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Comprising the provinces of Aurora, Bataan, Bulacan, Nueva Ecija, Pampanga, Tarlac, and Zambales, Central Luzon plays a huge role in the Philippine economy. It remains the biggest producer of rice, the country’s most important staple crop, hence its “Rice Granary of the Philippines” title. But the region’s economy has become more diversified, thanks to developments like the economic zones in Clark and Subic, both in Pampanga.

According to the National Economic and Development Authority Regional Office 3 (NEDA 3), the gross regional domestic product (GRDP) of Central Luzon grew 9.3% in 2017. Though the rate was slightly lower than the 9.5% posted in 2016, the agency noted in an April press release that it was still the third highest among the regional economic growth rates in the country. Furthermore, Central Luzon contributed 0.6 percentage point to the country’s 6.7% GDP growth rate last year.

“All three economic sectors namely Agriculture, Hunting, Forestry and Fishing (AFF), Industry and Services and all sub-industries except Mining and Quarrying posted positive growths. NEDA 3 keenly awaited the 2017 GRDP estimates because historically, GRDP growth in the region tended to be much lower a year after a high growth is recorded,” the agency said.

But when the estimates finally came in, the agency was pleased that the region was able to sustain a high growth, despite it being a few percentage points lower this time. “Further, the 2017 growth remains higher than the national growth rate of 6.7%. The region is even steadily increasing its share of the country’s GDP from 9.7% of the country’s GDP, up from 9.5% in 2016 and from 9.3% in 2015,” the agency said.

“Central Luzon is thus realizing its role of becoming the primary contributor to the country’s economy.”

The region’s 9.5% GRDP growth rate exceeded the upper-range target of 6.9% set by NEDA 3’s Central Luzon Regional Development Plan (CLRDP). This plan, which covers the years from 2017 to 2022, follows the Philippine Development Plan 2017-2022, a blueprint for the country’s development under President Rodrigo R. Duterte’s administration.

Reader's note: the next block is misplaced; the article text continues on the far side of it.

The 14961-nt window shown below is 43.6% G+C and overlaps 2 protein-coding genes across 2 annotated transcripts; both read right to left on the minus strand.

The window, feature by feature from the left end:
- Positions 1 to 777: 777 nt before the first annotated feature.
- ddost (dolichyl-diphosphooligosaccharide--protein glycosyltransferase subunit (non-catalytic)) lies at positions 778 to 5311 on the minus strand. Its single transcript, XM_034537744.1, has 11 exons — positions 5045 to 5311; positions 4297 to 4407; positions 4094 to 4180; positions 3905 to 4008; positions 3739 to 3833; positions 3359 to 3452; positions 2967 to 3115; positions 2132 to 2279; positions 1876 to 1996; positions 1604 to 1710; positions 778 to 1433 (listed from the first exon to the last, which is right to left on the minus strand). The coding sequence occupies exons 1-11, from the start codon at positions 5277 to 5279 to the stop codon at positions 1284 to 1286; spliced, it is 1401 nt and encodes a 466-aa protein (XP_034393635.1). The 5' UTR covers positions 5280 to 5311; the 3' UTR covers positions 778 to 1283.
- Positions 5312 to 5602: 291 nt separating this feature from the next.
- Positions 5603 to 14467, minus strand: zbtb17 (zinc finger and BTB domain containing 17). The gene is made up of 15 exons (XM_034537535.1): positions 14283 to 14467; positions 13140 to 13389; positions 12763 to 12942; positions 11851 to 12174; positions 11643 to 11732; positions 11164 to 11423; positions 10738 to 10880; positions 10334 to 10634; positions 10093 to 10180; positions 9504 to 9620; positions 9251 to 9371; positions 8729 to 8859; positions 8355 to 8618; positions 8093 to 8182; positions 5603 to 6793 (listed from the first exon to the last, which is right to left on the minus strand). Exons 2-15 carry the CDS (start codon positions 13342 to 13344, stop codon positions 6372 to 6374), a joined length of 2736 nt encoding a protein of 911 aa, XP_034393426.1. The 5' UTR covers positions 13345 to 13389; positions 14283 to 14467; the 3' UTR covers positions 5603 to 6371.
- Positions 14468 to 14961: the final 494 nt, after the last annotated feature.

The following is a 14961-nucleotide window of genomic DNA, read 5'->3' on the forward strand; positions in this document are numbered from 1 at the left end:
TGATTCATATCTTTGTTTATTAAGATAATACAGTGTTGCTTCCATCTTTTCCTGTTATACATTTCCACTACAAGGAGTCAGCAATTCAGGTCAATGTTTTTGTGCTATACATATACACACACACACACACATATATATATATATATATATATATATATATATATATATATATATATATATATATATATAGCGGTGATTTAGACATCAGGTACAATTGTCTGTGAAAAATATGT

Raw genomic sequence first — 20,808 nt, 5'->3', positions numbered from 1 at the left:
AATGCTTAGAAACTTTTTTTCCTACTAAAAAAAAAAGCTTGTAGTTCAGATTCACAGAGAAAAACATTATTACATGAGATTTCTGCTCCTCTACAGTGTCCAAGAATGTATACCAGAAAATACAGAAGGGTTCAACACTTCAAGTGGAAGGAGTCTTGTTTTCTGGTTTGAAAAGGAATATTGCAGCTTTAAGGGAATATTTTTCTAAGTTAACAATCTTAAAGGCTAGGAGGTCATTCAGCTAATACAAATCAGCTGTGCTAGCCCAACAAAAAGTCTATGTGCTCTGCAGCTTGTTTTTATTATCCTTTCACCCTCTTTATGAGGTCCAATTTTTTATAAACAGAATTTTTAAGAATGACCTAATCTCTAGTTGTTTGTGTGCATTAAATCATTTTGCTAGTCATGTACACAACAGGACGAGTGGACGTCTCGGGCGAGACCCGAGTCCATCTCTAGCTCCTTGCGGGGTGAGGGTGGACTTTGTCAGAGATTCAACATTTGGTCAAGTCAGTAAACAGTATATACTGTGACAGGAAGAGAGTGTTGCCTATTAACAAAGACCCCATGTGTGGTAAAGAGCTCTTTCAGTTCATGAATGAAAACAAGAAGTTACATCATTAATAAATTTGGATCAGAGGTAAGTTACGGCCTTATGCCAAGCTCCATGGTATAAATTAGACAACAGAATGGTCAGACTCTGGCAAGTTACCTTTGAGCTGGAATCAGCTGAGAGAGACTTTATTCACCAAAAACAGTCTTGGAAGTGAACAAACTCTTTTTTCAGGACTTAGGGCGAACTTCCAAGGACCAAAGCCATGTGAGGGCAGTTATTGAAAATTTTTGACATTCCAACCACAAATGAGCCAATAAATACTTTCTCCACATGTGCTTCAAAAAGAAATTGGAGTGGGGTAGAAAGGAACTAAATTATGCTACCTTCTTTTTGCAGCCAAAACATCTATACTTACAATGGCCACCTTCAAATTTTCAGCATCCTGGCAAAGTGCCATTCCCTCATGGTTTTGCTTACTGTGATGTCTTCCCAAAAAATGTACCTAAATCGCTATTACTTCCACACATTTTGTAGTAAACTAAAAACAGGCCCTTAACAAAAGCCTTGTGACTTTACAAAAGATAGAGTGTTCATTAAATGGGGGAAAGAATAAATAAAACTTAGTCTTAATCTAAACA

NEDA 3 said the plan also has targets for poverty reduction and employment rates to see if economic growth truly benefits the vulnerable segments of the population. “In terms of employment, the PSA estimated that the region’s employment rate in 2017 was 93.4%, which is a slightly lower than the target 93.7% set for the year,” it said.

As the implementation of major infrastructure projects planned for the region starts, more jobs are expected to be created. One such project, the agency noted, is the 9,450-hectare development of New Clark City in Tarlac. Part of this is the development of a 200-hectare Administrative Center where a number of government offices will be located.

“The Department of Transportation (DoTr) Central office has already relocated in Clark. Secretary Mark A. Villar of the Department of Public Works and Highways (DPWH) recently stated that the agency will soon follow the lead of DoTr, and more agencies are expected to tag along,” NEDA 3 said.

A 20,000-seater athletics stadium and a 2,000-seater aquatics centers are already being constructed in the New Clark City. “These will serve as venues for the athletics and water sports during the 30th Southeast Asian Games which will be hosted by the Philippines in 2019. In addition to Clark, Subic and Bulacan are also going to be venues for the SEA games,” the agency said.

Another infrastructure project that the region will see is the Manila-Clark railway. The groundbreaking for the said project was held early this year in Marilao, Bulacan. Meanwhile, the feasibility study of the Cavite-Corregidor-Bataan Interlink Bridge to strengthen the connectivity and economic agglomeration between Central Luzon, Metro Manila and CALABARZON, the agency said, was being undertaken by DPWH.

“Flood management and vulnerability reduction programs will be vigorously pursued to protect existing assets from the destructive forces of nature, and to strengthen the overall resiliency of the region,” NEDA 3 added.

When it comes to poverty, NEDA 3 noted that an update to Central Luzon’s poverty incidence of 11.2% will not be available until next year. “However, the very good economic performance of the region in 2016 and 2017 and the jobs generated by the various infrastructure projects, suggest that poverty rate had likely lowered to the CL-RDP target 10.6 percent in 2017,” it said.

In addition to the abovementioned developments, Central Luzon managed to ramp up its palay production by 8.73% from 3.34 million metric tons (MT) in 2016 to 3.63 million MT in 2017, according to data from the Philippine Statistics Authority (PSA). In the final quarter of 2017, which saw palay production reach 7.32 million MT (which was higher than the 7.01 million MT recorded in the same period of 2016), Central Luzon bested all other regions in terms of incremental increase in production.

“The regions that contributed significant increments in production were Cagayan Valley (2.40%), Central Luzon (3.15%), Bicol Region (0.74%) and Central Visayas (0.59%),” PSA said in a January release. The agency noted that one of the factors to which the increases in output were attributed was the increased yield in Central Luzon resulting from the use of better seeds, close monitoring of pests and diseases and sufficient water supply.